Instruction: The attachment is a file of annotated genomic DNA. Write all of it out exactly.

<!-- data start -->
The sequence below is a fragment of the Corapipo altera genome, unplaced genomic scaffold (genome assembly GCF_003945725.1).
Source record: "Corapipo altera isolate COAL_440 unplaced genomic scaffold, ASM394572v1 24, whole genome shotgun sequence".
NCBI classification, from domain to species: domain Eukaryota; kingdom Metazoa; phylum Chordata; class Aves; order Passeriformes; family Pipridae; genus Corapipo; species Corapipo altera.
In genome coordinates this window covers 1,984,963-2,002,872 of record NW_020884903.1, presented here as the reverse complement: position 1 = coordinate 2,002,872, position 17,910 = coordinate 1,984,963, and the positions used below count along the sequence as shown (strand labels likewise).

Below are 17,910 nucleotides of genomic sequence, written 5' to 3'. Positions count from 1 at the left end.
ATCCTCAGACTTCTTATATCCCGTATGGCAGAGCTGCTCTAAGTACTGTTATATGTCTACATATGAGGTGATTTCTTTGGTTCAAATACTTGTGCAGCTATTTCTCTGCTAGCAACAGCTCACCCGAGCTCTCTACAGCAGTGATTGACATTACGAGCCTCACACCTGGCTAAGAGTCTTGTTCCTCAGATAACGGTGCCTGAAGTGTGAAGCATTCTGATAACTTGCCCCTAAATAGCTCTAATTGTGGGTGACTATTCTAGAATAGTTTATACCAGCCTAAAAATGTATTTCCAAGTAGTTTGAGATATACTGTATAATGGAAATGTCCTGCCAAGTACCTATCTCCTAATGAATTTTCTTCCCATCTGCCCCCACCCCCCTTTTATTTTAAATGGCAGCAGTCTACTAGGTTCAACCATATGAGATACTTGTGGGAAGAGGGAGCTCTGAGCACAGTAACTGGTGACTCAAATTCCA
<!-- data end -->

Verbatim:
The sequence below is a fragment of the Corapipo altera genome, unplaced genomic scaffold (genome assembly GCF_003945725.1).
Source record: "Corapipo altera isolate COAL_440 unplaced genomic scaffold, ASM394572v1 24, whole genome shotgun sequence".
NCBI classification, from domain to species: domain Eukaryota; kingdom Metazoa; phylum Chordata; class Aves; order Passeriformes; family Pipridae; genus Corapipo; species Corapipo altera.
In genome coordinates this window covers 1,984,963-2,002,872 of record NW_020884903.1, presented here as the reverse complement: position 1 = coordinate 2,002,872, position 17,910 = coordinate 1,984,963, and the positions used below count along the sequence as shown (strand labels likewise).

Below are 17,910 nucleotides of genomic sequence, written 5' to 3'. Positions count from 1 at the left end.
ATCCTCAGACTTCTTATATCCCGTATGGCAGAGCTGCTCTAAGTACTGTTATATGTCTACATATGAGGTGATTTCTTTGGTTCAAATACTTGTGCAGCTATTTCTCTGCTAGCAACAGCTCACCCGAGCTCTCTACAGCAGTGATTGACATTACGAGCCTCACACCTGGCTAAGAGTCTTGTTCCTCAGATAACGGTGCCTGAAGTGTGAAGCATTCTGATAACTTGCCCCTAAATAGCTCTAATTGTGGGTGACTATTCTAGAATAGTTTATACCAGCCTAAAAATGTATTTCCAAGTAGTTTGAGATATACTGTATAATGGAAATGTCCTGCCAAGTACCTATCTCCTAATGAATTTTCTTCCCATCTGCCCCCACCCCCCTTTTATTTTAAATGGCAGCAGTCTACTAGGTTCAACCATATGAGATACTTGTGGGAAGAGGGAGCTCTGAGCACAGTAACTGGTGACTCAAATTCCA